Started from the swamp, now we’re going places

Kinney won the Southern California land (called Ocean Park at the time) in a coin flip with former real estate partners in 1904. Back then, it was just deteriorating marshland — essentially a swamp — not the effervescent beachfront neighborhood we know Venice Beach to be today.

But Kinney pushed back on the opposition, seeing beyond the lackluster and toward the beauty of imagination and possibility.

Why? Perhaps un-coincidentally, Venice, Italy — the city Kinney wanted to replicate — also rose from a literal marsh: “Painstakingly reclaiming marshland, stabilizing islands by sinking oak piles in the mud, draining basins and repainting canals, maintaining barriers against the threatening sea … the result of centuries of self-disciplined effort by a hardheaded, practical people.”

Horse-drawn scoops and sledges dredging out the swamps in Venice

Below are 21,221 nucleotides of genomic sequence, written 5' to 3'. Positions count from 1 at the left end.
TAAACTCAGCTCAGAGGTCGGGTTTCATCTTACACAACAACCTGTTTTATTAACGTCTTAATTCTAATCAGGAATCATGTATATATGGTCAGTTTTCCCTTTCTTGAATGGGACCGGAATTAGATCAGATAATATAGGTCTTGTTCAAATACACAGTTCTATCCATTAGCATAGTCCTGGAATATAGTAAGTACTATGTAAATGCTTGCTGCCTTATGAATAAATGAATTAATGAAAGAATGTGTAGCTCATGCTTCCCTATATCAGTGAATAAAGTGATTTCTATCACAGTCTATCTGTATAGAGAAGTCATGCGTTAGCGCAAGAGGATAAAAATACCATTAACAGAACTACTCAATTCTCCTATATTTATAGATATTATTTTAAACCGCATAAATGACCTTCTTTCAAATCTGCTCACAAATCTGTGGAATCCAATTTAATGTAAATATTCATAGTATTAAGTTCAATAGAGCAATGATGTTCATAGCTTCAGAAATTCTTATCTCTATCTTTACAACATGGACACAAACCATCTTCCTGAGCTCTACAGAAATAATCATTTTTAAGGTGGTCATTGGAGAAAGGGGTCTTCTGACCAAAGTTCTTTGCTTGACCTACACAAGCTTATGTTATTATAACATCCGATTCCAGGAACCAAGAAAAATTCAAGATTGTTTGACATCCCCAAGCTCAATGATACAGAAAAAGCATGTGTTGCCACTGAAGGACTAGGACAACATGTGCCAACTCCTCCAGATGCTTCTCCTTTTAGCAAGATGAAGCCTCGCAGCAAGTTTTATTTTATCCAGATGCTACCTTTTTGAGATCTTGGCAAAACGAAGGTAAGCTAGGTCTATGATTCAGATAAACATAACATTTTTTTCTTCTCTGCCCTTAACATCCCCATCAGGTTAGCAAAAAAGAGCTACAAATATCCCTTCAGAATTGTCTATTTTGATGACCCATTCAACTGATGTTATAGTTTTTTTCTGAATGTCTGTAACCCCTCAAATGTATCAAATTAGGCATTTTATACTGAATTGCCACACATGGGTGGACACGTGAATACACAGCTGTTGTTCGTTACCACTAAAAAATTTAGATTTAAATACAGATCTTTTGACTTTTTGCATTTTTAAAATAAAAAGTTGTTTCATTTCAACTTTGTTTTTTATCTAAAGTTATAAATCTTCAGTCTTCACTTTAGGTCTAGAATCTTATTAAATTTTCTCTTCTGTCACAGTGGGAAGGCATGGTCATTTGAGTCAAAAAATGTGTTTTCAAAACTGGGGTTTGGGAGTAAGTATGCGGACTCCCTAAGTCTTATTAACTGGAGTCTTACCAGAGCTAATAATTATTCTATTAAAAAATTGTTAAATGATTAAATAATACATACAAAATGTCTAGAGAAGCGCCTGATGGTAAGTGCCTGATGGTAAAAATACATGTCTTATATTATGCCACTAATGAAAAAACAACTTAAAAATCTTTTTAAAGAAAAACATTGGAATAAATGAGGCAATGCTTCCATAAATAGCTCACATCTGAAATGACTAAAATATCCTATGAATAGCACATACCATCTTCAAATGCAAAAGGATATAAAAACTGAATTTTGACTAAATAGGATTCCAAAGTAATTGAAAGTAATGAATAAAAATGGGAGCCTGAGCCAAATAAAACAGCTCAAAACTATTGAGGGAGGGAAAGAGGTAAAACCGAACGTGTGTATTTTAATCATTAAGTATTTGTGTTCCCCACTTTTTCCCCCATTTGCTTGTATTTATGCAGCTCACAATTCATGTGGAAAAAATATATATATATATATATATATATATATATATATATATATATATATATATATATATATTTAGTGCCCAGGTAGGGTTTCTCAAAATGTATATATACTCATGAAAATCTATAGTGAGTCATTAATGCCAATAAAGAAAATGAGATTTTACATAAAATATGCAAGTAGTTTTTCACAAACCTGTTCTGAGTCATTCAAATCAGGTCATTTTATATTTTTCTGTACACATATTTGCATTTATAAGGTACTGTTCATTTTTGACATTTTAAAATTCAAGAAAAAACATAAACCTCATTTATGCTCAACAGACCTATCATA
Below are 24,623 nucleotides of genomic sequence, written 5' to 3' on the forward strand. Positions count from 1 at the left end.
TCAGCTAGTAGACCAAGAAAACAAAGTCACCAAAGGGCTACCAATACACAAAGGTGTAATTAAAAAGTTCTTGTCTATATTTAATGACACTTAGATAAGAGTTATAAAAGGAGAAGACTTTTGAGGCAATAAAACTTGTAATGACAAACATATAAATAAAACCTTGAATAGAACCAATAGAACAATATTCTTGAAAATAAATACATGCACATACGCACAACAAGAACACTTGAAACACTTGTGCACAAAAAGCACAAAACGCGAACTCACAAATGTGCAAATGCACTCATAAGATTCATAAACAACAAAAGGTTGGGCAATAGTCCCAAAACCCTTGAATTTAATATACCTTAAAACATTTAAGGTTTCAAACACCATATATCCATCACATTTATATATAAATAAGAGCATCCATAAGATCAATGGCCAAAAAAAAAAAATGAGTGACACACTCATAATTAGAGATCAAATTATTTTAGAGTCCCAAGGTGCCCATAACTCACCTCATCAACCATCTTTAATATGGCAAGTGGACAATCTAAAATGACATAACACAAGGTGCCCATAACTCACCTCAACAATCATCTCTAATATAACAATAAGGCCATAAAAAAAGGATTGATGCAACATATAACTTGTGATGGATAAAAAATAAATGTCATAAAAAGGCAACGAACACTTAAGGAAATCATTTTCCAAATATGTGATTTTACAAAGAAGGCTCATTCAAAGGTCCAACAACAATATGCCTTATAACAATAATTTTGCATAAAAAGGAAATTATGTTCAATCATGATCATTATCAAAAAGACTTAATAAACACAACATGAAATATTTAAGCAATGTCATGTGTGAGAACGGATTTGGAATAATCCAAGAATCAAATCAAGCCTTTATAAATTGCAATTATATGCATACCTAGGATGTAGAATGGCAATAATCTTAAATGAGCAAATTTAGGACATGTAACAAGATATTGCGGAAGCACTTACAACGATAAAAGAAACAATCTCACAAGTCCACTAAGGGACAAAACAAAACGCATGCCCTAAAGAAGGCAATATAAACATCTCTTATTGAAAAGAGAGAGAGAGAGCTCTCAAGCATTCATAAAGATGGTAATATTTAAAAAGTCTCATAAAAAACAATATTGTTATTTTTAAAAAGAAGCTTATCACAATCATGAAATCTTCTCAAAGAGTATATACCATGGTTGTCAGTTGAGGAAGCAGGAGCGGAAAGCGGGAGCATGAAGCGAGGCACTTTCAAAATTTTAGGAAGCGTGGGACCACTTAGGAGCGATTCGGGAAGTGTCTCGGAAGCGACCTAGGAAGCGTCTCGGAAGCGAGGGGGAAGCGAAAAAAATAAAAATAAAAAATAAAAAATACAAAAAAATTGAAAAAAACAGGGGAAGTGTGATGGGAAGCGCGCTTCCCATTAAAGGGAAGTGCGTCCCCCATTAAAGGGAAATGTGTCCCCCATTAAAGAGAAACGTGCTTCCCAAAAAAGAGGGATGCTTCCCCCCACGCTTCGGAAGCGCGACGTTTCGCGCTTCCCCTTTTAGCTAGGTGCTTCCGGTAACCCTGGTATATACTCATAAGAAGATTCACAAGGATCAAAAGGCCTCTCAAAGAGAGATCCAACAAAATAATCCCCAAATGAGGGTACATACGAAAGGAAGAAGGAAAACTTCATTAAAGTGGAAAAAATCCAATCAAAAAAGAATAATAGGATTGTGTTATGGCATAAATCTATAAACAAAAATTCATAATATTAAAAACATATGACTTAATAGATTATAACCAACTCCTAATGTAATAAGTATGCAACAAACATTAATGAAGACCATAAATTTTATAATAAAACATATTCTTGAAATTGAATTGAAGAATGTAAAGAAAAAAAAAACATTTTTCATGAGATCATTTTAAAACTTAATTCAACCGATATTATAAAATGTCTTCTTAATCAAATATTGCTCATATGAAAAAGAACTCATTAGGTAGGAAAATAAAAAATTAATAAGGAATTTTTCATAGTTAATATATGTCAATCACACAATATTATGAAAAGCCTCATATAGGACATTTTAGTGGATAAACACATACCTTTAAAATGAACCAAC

Photo: Wikimedia Commons

Kinney, too, was a disciplined and practical individual, but with an idealistic streak. After all, digging miles of canals, draining marshes, and turning a swamp into a beachfront amusement center was no small feat in 1905. It required a balance of good judgment, spontaneity, and vision, and the eccentric Kinney was unquestionably the man for the job.

Intellectual freedom and a leisurely backdrop

So what, exactly, about Italy’s Venice did Kinney want to parallel in Southern California — and perhaps more importantly, why?